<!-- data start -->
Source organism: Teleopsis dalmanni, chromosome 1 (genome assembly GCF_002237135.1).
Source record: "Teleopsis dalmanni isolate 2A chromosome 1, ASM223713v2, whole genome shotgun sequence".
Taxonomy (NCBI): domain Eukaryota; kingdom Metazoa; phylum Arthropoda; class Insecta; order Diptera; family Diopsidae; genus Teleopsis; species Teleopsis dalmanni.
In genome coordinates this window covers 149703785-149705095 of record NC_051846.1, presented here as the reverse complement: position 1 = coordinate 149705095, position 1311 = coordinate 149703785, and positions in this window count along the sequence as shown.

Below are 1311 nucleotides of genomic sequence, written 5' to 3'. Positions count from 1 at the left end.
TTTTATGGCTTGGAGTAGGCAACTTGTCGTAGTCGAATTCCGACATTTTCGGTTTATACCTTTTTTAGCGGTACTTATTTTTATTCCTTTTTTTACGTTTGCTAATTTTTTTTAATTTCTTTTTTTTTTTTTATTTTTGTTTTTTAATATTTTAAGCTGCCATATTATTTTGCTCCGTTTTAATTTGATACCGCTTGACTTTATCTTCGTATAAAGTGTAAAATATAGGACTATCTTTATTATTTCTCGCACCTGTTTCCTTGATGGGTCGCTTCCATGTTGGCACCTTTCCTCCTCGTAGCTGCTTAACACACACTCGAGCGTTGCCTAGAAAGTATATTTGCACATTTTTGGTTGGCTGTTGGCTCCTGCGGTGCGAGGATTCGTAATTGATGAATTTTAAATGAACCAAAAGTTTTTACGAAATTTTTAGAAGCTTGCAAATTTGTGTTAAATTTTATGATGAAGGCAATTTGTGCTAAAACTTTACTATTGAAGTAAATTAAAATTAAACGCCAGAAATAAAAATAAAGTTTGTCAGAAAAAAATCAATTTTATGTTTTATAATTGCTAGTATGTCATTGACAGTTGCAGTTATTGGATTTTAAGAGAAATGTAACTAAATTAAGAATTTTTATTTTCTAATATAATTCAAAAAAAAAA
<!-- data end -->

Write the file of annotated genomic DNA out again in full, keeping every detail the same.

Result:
Source organism: Teleopsis dalmanni, chromosome 1 (genome assembly GCF_002237135.1).
Source record: "Teleopsis dalmanni isolate 2A chromosome 1, ASM223713v2, whole genome shotgun sequence".
Taxonomy (NCBI): domain Eukaryota; kingdom Metazoa; phylum Arthropoda; class Insecta; order Diptera; family Diopsidae; genus Teleopsis; species Teleopsis dalmanni.
In genome coordinates this window covers 149703785-149705095 of record NC_051846.1, presented here as the reverse complement: position 1 = coordinate 149705095, position 1311 = coordinate 149703785, and positions in this window count along the sequence as shown.

Below are 1311 nucleotides of genomic sequence, written 5' to 3'. Positions count from 1 at the left end.
TTTTATGGCTTGGAGTAGGCAACTTGTCGTAGTCGAATTCCGACATTTTCGGTTTATACCTTTTTTAGCGGTACTTATTTTTATTCCTTTTTTTACGTTTGCTAATTTTTTTTAATTTCTTTTTTTTTTTTTATTTTTGTTTTTTAATATTTTAAGCTGCCATATTATTTTGCTCCGTTTTAATTTGATACCGCTTGACTTTATCTTCGTATAAAGTGTAAAATATAGGACTATCTTTATTATTTCTCGCACCTGTTTCCTTGATGGGTCGCTTCCATGTTGGCACCTTTCCTCCTCGTAGCTGCTTAACACACACTCGAGCGTTGCCTAGAAAGTATATTTGCACATTTTTGGTTGGCTGTTGGCTCCTGCGGTGCGAGGATTCGTAATTGATGAATTTTAAATGAACCAAAAGTTTTTACGAAATTTTTAGAAGCTTGCAAATTTGTGTTAAATTTTATGATGAAGGCAATTTGTGCTAAAACTTTACTATTGAAGTAAATTAAAATTAAACGCCAGAAATAAAAATAAAGTTTGTCAGAAAAAAATCAATTTTATGTTTTATAATTGCTAGTATGTCATTGACAGTTGCAGTTATTGGATTTTAAGAGAAATGTAACTAAATTAAGAATTTTTATTTTCTAATATAATTCAAAAAAAAAA